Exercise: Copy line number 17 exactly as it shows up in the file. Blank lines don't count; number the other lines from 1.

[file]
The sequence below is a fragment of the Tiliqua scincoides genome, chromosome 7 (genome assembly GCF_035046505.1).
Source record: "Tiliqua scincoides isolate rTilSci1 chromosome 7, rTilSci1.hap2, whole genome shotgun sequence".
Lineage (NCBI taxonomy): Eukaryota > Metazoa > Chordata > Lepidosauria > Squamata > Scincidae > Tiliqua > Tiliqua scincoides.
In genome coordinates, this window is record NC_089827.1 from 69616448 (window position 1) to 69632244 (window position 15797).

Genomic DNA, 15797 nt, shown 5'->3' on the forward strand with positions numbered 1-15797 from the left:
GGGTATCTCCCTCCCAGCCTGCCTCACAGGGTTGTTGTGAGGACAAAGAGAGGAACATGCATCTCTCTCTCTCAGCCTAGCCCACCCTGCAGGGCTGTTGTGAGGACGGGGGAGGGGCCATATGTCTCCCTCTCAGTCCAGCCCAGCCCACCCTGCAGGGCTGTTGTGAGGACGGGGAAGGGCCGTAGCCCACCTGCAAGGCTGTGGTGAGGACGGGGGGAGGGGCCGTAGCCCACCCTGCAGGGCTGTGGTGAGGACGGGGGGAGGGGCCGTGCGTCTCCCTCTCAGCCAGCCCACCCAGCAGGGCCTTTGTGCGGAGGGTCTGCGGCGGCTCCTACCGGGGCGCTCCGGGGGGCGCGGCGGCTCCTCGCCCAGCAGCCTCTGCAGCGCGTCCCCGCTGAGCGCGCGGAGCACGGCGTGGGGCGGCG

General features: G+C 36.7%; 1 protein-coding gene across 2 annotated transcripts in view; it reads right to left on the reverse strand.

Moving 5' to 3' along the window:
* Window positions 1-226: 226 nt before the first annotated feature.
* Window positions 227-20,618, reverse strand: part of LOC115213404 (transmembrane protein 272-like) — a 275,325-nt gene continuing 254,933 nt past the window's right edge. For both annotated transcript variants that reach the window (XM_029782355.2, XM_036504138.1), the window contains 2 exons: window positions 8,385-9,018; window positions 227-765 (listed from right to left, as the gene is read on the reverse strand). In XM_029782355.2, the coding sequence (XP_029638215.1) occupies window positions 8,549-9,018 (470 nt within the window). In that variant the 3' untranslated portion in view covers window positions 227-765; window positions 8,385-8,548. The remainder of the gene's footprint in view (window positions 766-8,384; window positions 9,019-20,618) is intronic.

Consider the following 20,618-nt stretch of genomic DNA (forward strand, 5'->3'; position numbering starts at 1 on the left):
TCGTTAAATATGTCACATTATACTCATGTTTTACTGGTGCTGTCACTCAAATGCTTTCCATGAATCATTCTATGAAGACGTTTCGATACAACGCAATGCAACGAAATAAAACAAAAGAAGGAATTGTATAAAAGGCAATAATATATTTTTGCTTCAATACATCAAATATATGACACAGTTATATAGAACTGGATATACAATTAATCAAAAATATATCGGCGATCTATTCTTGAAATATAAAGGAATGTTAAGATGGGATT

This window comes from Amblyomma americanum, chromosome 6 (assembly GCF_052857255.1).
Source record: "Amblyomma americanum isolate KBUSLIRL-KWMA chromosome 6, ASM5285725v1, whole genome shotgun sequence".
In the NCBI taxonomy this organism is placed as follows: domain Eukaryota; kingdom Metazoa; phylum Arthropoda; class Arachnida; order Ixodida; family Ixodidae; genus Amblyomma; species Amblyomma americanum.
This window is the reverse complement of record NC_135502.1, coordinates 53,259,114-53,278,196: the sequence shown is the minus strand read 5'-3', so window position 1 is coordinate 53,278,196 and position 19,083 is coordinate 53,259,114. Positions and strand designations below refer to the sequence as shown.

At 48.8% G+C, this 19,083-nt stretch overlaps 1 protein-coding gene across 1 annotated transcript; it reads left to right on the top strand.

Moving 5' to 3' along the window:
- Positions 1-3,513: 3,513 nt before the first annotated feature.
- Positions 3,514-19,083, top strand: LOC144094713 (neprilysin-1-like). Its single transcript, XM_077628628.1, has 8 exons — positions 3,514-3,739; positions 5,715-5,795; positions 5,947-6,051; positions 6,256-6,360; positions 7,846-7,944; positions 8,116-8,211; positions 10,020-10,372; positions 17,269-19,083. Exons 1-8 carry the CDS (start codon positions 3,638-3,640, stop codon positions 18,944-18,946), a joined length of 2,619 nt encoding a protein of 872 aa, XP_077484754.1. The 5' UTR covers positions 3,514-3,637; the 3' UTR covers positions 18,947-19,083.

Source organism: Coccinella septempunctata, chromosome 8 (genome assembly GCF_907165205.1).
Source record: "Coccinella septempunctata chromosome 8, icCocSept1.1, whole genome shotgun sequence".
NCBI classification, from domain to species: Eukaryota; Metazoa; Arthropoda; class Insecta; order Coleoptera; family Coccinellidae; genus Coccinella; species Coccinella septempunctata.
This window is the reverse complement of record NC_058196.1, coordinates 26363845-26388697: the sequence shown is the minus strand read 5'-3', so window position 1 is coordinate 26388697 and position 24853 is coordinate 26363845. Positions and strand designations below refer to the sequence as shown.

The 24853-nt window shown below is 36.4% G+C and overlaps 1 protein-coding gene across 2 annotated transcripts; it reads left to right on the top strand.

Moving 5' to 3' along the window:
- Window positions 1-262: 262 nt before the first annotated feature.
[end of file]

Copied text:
At 48.8% G+C, this 19,083-nt stretch overlaps 1 protein-coding gene across 1 annotated transcript; it reads left to right on the top strand.